Tuesday, September 1, 2015

Bermuda Program Interns Part 3

Welcome back to our blog!  We would like to introduce 4 more Bermuda Program interns who attended BIOS this summer!

The Bermuda Program offers a unique opportunity for Bermudian students, ages 18 and older, to broaden their knowledge of marine and atmospheric sciences and learn about the daily operations of an active research station.  Since 1976 more than 130 young Bermudians have taken part in this exciting program, with many applying their summer experiences toward further university studies.  Beyond that, some Bermuda Program graduates have successfully translated their summer internships into employment opportunities at BIOS and other related organizations in Bermuda.  See more at: http://www.bios.edu/education/bermuda-program

Andreas Ratteray
Andreas is a rising junior at Stanford University majoring in Earth Systems and minoring in Middle Eastern Languages, Literature, and Culture.  This summer he is working with Dr. Gretchen Goodbody-Gringley (http://www.bios.edu/about/team-members/gretchen-goodbody-gringley/) in Lionfish research.  Andreas has been coming to BIOS since age 11 when he participated in the Waterstart program.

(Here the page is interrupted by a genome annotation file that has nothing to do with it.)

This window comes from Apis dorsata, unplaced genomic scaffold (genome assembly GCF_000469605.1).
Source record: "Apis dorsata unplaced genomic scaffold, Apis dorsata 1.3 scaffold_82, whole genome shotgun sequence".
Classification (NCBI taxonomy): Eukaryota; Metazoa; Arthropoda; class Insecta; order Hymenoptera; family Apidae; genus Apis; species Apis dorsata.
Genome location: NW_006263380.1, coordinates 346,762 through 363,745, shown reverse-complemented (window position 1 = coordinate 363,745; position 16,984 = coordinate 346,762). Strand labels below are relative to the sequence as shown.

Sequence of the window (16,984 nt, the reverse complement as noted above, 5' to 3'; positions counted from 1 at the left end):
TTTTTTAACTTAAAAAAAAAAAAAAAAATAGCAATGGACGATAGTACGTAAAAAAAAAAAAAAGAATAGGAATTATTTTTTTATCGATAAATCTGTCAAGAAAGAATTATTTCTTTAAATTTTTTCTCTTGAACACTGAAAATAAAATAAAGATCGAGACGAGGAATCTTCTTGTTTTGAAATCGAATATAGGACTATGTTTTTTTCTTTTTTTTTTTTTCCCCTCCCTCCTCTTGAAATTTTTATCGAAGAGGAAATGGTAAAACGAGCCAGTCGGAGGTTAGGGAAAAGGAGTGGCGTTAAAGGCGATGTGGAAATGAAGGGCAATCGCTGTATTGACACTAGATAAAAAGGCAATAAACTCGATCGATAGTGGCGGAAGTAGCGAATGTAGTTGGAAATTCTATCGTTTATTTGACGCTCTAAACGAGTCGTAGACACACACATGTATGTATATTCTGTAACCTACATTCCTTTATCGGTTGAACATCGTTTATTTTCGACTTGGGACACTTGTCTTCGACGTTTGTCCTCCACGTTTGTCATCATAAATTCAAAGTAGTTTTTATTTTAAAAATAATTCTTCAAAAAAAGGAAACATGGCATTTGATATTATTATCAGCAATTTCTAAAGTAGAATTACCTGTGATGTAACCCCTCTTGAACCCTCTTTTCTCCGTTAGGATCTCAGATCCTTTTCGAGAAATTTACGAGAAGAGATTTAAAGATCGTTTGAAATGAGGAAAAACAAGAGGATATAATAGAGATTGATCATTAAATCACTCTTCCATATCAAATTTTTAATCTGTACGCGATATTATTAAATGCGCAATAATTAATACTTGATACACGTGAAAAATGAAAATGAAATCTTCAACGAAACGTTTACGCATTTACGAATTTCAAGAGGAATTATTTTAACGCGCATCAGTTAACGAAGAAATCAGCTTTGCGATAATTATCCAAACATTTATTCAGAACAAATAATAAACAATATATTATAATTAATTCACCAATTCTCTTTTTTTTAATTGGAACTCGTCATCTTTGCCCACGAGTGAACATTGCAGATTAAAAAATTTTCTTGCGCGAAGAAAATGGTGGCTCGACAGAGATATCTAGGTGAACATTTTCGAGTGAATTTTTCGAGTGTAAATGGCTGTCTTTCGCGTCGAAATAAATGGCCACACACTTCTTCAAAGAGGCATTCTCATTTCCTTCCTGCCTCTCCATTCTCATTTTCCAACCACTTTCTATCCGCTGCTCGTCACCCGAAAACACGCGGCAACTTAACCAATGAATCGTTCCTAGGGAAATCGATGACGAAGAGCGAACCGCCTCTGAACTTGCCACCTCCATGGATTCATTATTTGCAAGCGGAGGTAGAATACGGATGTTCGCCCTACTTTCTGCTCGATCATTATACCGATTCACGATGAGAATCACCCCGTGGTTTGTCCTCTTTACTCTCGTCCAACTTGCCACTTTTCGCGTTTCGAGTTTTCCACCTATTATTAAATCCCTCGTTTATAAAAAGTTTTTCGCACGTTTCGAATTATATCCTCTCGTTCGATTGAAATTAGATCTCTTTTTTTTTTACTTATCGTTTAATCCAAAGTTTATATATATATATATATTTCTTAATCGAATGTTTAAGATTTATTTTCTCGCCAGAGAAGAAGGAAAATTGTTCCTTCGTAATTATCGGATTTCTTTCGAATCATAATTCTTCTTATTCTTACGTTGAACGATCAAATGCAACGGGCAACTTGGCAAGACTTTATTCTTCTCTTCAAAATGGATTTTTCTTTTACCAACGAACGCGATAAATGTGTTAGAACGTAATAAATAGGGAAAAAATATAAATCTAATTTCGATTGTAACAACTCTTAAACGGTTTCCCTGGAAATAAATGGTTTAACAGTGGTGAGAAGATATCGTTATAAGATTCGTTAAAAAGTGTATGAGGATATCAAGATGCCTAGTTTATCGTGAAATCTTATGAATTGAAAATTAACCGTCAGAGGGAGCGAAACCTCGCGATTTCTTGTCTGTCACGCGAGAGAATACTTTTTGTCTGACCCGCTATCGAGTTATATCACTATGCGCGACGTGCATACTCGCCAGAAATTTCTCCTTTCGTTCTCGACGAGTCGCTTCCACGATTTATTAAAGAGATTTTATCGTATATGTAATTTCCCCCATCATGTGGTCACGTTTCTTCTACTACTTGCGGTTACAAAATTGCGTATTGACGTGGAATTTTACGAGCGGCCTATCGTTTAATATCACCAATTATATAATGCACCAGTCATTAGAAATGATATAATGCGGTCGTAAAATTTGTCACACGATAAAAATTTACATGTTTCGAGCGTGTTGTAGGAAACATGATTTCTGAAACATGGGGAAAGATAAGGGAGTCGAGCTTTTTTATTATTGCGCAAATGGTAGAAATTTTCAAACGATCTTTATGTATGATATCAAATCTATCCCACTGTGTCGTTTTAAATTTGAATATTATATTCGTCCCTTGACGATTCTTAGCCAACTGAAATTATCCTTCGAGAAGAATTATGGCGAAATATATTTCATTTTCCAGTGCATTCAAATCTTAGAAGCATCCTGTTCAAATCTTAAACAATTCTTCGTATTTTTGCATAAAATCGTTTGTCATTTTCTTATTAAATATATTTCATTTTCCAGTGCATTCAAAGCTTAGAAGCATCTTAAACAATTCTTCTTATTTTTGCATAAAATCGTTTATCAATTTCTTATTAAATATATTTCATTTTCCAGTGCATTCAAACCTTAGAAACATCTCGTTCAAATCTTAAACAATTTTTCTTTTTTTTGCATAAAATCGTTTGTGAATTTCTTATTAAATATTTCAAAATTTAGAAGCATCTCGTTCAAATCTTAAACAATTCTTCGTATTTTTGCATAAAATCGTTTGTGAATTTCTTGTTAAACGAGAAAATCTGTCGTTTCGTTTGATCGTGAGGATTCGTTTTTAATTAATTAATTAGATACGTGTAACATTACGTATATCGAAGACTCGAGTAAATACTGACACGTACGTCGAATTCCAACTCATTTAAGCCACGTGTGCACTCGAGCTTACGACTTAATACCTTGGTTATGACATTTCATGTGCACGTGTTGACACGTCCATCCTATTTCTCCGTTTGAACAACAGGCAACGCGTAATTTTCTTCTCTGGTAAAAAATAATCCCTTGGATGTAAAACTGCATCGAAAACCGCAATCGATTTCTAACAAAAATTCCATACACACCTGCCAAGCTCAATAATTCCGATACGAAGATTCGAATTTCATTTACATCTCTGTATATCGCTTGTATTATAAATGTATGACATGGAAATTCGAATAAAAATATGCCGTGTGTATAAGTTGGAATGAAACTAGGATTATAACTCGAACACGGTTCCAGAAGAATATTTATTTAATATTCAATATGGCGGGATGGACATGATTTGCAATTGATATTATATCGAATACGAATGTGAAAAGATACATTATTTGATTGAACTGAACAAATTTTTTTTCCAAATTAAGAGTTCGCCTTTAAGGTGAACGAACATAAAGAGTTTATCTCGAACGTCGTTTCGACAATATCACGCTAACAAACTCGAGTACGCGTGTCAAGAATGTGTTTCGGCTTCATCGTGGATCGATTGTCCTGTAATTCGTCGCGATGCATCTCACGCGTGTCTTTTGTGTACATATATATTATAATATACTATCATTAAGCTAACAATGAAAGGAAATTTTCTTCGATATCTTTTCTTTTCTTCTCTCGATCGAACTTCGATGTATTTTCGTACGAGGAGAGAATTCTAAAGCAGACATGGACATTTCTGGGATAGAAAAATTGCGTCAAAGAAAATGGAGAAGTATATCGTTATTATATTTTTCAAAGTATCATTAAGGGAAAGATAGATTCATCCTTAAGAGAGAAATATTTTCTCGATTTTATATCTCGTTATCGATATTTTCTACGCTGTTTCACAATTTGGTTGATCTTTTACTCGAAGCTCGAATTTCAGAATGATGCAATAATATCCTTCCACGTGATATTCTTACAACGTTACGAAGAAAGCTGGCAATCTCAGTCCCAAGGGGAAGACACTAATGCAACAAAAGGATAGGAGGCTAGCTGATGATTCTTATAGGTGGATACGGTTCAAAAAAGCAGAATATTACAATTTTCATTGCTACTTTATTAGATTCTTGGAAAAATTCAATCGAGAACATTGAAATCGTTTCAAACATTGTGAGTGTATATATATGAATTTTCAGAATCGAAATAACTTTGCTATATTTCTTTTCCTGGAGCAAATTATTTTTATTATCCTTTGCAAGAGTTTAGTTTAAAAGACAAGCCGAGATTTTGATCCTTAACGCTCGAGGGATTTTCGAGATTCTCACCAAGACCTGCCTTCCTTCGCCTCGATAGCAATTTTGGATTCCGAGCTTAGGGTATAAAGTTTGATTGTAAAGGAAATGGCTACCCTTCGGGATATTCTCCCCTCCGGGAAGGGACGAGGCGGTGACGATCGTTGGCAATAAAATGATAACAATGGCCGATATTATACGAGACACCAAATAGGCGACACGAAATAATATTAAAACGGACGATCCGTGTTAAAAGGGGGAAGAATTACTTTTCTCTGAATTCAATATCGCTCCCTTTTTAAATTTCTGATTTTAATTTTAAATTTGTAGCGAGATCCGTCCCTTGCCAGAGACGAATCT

1. How would you describe the project you have worked on at BIOS?
I’m surveying the density of prey for Lionfish to help Gretchen figure out what is going on with the Lionfish.  Another intern is looking at the Lionfish density, and I am looking at the density of the fish that the Lionfish eat.  We are varying the depth of the field research sites to see what patterns appear when you dive on a shallow rim reef to a reef crest and then to a deep fore, a range of depth of 30 ft to 100 ft. 

2. Why did you decide on this internship?
I wanted to apply what I was doing in university and learn more about the environmental issues unique to Bermuda.  I’ve always wanted to work at BIOS because it is a privilege to find a world-class institute right here in my backyard in the middle of the Atlantic Ocean. 

3. Has your time thus far at BIOS changed your thoughts on what you might want to do in the future?
It is encouraging to see people for whom science is a career.  BIOS has shown me that you don’t have to be a professor in order to contribute to the wealth of scientific knowledge.

Rachel Barnes         
Rachel is a recent graduate of Bowdoin College where she double majored in Earth and Oceanographic Science and Economics.  For the past 2 summers she has worked with BIOS researcher Natasha McDonald to analyze Bermuda Atlantic Time-series Study (BATS) oceanographic data.  Read more about BATS here http://www.bios.edu/research/projects/bats/

1. How would you describe the project you have worked on at BIOS?
I’ve spent the last few weeks learning how to do multivariate data analysis, data mining, and time series analysis in a statistical software program called R.  I’ve mostly been analyzing large data sets (from BATS mostly) in an effort to understand trends in chromophoric (light-absorbing) dissolved organic matter (cDOM), nutrients, and various other water qualities over time and space. The overarching goal is to model large-scale datasets and to be able to interpret ocean processes.